All three!


Ketu H Katrak

How do you understand the female saint poets' 'madness'? How is this madness connected to the feeling of divinity?

The female saint-poets are judged by their families and societies in different historical time-periods as "mad" since they are so profoundly immersed in their love for the deity. Since the female saint-poets do not fulfill their usual and expected roles as daughters, wives, and mothers in patriarchal society, they are seen as eccentric, crazy, and outsiders to society. Their passion for the divine is expressed in ecstatic, even erotic poetry, music, and other expressions that have survived through the centuries to delight us today and we do not judge such artistic creativity as "mad" but rather as exceptional expressions of love for the divine.


Akhila Ramnarayan

Your comment on the resurgence of feminine energy in spiritual movements recently.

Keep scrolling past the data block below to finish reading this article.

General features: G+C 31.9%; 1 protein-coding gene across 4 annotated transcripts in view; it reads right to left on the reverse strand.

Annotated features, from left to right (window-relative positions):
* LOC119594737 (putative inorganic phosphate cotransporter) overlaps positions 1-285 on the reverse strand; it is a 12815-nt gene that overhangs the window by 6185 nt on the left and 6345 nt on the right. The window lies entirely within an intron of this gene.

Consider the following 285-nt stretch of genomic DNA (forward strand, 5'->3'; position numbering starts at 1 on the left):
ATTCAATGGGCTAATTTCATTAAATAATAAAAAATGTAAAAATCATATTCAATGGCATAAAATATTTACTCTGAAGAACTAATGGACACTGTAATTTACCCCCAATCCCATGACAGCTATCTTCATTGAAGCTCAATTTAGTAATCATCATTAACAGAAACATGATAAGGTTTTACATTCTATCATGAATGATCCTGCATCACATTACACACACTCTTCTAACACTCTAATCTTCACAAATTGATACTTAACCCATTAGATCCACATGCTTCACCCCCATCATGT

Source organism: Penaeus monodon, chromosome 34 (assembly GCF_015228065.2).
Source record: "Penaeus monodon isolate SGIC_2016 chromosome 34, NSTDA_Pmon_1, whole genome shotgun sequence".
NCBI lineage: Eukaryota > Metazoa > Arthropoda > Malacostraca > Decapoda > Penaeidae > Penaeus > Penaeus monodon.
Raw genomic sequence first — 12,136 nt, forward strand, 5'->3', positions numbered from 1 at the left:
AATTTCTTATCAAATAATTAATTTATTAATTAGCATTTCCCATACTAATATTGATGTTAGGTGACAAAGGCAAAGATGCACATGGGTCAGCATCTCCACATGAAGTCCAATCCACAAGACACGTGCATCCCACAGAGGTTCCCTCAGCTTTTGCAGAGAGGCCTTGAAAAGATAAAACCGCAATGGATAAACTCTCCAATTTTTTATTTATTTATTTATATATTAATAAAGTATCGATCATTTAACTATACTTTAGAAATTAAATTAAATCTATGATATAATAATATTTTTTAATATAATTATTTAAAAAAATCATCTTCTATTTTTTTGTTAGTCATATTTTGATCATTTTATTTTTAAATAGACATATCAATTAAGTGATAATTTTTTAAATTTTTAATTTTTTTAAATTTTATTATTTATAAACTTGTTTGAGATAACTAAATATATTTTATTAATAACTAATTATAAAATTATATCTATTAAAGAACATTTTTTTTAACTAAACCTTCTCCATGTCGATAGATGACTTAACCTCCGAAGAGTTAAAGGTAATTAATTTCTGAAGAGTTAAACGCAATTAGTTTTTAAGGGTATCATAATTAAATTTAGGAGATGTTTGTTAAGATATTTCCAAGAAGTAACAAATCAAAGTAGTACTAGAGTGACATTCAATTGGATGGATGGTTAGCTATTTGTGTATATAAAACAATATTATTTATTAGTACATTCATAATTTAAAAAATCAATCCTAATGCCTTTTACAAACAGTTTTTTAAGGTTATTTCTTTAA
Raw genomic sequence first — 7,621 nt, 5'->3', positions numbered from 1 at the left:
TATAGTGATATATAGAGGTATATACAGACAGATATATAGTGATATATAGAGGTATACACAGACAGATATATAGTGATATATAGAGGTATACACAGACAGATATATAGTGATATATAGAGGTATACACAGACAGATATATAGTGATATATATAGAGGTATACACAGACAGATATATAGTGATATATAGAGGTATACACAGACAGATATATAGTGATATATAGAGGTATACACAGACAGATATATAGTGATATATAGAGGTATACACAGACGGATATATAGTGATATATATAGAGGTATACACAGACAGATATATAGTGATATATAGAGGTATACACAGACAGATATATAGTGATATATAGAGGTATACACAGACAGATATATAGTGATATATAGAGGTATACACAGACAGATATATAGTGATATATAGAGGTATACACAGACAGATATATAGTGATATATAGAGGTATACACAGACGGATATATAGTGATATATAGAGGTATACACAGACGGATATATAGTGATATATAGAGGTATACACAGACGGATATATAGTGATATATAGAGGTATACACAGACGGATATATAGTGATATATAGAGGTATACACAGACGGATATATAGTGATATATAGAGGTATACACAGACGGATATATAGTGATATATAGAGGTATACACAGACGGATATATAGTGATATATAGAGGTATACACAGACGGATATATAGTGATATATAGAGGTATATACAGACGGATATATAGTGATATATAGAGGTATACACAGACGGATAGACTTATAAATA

I am more concerned about the rise in women's participation in organized religion, particularly in fundamentalist movements.  As Urvashi Butalia once said in a lecture, how do we respond to the fact that women were/are active participants and agents in communal riots (Godhra, Bombay, and Kashmir), ready to perpetrate violence, to be complicit in the killing, torture, and rape of other women, in the name of religion? These women are active agents in the political process and in the public sphere, but they blindly serve the interests of fundamentalists and sectarians. Though this point may seem unrelated to the question, the ways in which women's voices, and images of female spirituality, get harnessed or yoked to pernicious majoritarian interests and agendas, to women's own detriment and enslavement, is a growing concern the world over.